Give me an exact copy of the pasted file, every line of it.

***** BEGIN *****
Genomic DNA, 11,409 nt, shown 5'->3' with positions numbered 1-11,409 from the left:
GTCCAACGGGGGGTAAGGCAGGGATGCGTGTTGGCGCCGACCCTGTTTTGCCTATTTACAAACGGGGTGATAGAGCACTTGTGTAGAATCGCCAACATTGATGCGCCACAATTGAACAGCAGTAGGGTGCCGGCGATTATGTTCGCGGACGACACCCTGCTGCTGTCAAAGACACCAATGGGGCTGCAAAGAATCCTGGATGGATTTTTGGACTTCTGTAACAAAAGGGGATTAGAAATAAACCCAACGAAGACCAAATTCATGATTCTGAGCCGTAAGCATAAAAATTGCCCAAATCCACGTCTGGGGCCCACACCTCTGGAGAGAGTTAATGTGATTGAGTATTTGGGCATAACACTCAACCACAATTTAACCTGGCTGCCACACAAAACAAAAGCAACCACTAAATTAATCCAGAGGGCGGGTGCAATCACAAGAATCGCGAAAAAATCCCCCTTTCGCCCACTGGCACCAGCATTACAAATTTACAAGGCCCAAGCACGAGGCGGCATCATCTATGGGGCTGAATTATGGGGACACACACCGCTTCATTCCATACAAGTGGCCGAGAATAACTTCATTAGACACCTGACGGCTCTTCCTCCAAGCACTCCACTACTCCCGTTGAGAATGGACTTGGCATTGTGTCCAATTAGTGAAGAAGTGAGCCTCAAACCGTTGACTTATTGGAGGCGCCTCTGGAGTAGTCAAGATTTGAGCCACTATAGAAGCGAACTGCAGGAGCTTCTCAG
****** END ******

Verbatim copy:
Genomic DNA, 11,409 nt, shown 5'->3' with positions numbered 1-11,409 from the left:
GTCCAACGGGGGGTAAGGCAGGGATGCGTGTTGGCGCCGACCCTGTTTTGCCTATTTACAAACGGGGTGATAGAGCACTTGTGTAGAATCGCCAACATTGATGCGCCACAATTGAACAGCAGTAGGGTGCCGGCGATTATGTTCGCGGACGACACCCTGCTGCTGTCAAAGACACCAATGGGGCTGCAAAGAATCCTGGATGGATTTTTGGACTTCTGTAACAAAAGGGGATTAGAAATAAACCCAACGAAGACCAAATTCATGATTCTGAGCCGTAAGCATAAAAATTGCCCAAATCCACGTCTGGGGCCCACACCTCTGGAGAGAGTTAATGTGATTGAGTATTTGGGCATAACACTCAACCACAATTTAACCTGGCTGCCACACAAAACAAAAGCAACCACTAAATTAATCCAGAGGGCGGGTGCAATCACAAGAATCGCGAAAAAATCCCCCTTTCGCCCACTGGCACCAGCATTACAAATTTACAAGGCCCAAGCACGAGGCGGCATCATCTATGGGGCTGAATTATGGGGACACACACCGCTTCATTCCATACAAGTGGCCGAGAATAACTTCATTAGACACCTGACGGCTCTTCCTCCAAGCACTCCACTACTCCCGTTGAGAATGGACTTGGCATTGTGTCCAATTAGTGAAGAAGTGAGCCTCAAACCGTTGACTTATTGGAGGCGCCTCTGGAGTAGTCAAGATTTGAGCCACTATAGAAGCGAACTGCAGGAGCTTCTCAG